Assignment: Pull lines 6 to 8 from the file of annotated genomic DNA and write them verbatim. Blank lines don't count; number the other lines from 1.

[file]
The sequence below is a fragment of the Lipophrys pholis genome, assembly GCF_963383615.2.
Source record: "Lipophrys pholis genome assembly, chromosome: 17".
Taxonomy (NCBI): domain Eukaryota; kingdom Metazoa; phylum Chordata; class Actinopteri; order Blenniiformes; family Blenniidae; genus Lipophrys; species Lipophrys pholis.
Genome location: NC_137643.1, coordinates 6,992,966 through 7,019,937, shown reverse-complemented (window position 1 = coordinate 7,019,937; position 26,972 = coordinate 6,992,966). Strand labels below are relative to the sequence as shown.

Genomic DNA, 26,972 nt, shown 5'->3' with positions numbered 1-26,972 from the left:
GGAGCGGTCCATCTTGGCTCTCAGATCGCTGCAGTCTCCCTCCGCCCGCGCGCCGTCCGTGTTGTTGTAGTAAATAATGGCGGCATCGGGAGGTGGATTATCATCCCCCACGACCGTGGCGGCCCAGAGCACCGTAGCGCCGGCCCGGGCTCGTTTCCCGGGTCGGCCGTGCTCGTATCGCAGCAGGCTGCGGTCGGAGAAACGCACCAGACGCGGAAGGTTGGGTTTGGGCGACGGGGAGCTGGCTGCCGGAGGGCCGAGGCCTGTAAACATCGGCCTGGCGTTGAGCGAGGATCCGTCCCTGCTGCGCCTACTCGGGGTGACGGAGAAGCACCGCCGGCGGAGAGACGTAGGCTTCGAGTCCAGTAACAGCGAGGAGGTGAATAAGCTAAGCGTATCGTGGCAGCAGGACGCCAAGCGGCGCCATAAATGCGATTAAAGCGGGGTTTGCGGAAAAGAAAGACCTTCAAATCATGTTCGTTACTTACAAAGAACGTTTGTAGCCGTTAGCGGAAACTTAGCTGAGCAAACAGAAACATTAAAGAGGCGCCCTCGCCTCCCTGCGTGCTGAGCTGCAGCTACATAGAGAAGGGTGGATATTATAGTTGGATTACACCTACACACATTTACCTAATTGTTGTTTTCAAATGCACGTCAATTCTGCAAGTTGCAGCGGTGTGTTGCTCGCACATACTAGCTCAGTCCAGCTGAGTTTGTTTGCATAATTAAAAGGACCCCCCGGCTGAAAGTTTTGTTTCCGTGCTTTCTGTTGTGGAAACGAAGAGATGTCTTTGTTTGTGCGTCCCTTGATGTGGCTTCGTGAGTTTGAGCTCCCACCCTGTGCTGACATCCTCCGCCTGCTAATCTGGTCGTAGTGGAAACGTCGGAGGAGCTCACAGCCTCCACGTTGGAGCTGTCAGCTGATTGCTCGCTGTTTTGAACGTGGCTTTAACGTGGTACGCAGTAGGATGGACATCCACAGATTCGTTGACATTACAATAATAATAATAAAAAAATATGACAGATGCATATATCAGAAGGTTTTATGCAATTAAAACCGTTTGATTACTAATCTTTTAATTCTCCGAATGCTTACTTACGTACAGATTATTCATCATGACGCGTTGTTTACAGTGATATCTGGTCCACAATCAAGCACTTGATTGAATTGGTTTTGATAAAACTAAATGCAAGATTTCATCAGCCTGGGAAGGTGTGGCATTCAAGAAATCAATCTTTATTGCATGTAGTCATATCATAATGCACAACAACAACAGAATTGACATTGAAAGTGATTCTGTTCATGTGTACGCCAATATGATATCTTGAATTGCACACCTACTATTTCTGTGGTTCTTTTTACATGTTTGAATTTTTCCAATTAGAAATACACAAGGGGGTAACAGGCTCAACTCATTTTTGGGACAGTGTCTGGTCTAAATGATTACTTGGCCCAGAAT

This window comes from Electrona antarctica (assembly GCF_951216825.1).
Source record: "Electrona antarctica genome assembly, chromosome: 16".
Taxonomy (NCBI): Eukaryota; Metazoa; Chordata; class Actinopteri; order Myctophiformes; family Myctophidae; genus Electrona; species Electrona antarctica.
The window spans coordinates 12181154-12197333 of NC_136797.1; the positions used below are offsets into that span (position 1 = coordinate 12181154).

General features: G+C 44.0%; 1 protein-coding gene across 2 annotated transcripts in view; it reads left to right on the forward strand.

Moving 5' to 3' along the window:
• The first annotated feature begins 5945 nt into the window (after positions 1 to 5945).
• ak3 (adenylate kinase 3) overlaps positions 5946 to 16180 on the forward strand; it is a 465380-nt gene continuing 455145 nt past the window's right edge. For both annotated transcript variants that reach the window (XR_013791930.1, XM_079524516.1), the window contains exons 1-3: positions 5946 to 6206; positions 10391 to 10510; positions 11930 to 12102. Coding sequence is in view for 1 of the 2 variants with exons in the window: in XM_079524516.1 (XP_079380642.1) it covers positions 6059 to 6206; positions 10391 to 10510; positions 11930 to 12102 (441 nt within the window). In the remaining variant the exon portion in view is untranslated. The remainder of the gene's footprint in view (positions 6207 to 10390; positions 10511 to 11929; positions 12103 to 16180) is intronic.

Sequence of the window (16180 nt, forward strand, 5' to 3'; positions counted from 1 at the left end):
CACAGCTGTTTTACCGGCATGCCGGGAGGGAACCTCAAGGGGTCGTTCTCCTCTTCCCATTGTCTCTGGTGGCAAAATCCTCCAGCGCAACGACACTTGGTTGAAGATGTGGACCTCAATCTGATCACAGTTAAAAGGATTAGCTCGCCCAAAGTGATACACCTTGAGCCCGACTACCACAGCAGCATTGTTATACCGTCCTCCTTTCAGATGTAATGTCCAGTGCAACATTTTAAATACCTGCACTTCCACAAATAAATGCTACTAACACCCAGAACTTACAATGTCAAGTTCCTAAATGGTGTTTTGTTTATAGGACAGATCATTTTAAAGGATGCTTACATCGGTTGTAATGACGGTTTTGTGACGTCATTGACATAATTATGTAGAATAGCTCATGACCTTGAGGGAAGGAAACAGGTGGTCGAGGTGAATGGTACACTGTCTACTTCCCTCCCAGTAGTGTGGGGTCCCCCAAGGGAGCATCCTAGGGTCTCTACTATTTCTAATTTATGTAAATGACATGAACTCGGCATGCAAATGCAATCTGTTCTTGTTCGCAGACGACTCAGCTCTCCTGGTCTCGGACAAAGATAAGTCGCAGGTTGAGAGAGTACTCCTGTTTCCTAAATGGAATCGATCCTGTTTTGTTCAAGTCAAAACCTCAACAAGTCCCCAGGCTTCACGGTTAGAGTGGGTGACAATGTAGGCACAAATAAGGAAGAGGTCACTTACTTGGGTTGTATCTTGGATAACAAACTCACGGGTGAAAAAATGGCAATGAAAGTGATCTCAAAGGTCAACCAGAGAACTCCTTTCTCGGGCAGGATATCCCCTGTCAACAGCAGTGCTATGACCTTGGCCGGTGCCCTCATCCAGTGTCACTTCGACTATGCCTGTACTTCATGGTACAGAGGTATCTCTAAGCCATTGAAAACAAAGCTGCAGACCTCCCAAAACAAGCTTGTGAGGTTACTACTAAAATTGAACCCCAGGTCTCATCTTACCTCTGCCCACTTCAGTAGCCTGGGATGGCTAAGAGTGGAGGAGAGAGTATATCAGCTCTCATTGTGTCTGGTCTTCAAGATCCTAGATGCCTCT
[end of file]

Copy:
GGAGCGGTCCATCTTGGCTCTCAGATCGCTGCAGTCTCCCTCCGCCCGCGCGCCGTCCGTGTTGTTGTAGTAAATAATGGCGGCATCGGGAGGTGGATTATCATCCCCCACGACCGTGGCGGCCCAGAGCACCGTAGCGCCGGCCCGGGCTCGTTTCCCGGGTCGGCCGTGCTCGTATCGCAGCAGGCTGCGGTCGGAGAAACGCACCAGACGCGGAAGGTTGGGTTTGGGCGACGGGGAGCTGGCTGCCGGAGGGCCGAGGCCTGTAAACATCGGCCTGGCGTTGAGCGAGGATCCGTCCCTGCTGCGCCTACTCGGGGTGACGGAGAAGCACCGCCGGCGGAGAGACGTAGGCTTCGAGTCCAGTAACAGCGAGGAGGTGAATAAGCTAAGCGTATCGTGGCAGCAGGACGCCAAGCGGCGCCATAAATGCGATTAAAGCGGGGTTTGCGGAAAAGAAAGACCTTCAAATCATGTTCGTTACTTACAAAGAACGTTTGTAGCCGTTAGCGGAAACTTAGCTGAGCAAACAGAAACATTAAAGAGGCGCCCTCGCCTCCCTGCGTGCTGAGCTGCAGCTACATAGAGAAGGGTGGATATTATAGTTGGATTACACCTACACACATTTACCTAATTGTTGTTTTCAAATGCACGTCAATTCTGCAAGTTGCAGCGGTGTGTTGCTCGCACATACTAGCTCAGTCCAGCTGAGTTTGTTTGCATAATTAAAAGGACCCCCCGGCTGAAAGTTTTGTTTCCGTGCTTTCTGTTGTGGAAACGAAGAGATGTCTTTGTTTGTGCGTCCCTTGATGTGGCTTCGTGAGTTTGAGCTCCCACCCTGTGCTGACATCCTCCGCCTGCTAATCTGGTCGTAGTGGAAACGTCGGAGGAGCTCACAGCCTCCACGTTGGAGCTGTCAGCTGATTGCTCGCTGTTTTGAACGTGGCTTTAACGTGGTACGCAGTAGGATGGACATCCACAGATTCGTTGACATTACAATAATAATAATAAAAAAATATGACAGATGCATATATCAGAAGGTTTTATGCAATTAAAACCGTTTGATTACTAATCTTTTAATTCTCCGAATGCTTACTTACGTACAGATTATTCATCATGACGCGTTGTTTACAGTGATATCTGGTCCACAATCAAGCACTTGATTGAATTGGTTTTGATAAAACTAAATGCAAGATTTCATCAGCCTGGGAAGGTGTGGCATTCAAGAAATCAATCTTTATTGCATGTAGTCATATCATAATGCACAACAACAACAGAATTGACATTGAAAGTGATTCTGTTCATGTGTACGCCAATATGATATCTTGAATTGCACACCTACTATTTCTGTGGTTCTTTTTACATGTTTGAATTTTTCCAATTAGAAATACACAAGGGGGTAACAGGCTCAACTCATTTTTGGGACAGTGTCTGGTCTAAATGATTACTTGGCCCAGAAT

This window comes from Electrona antarctica (assembly GCF_951216825.1).
Source record: "Electrona antarctica genome assembly, chromosome: 16".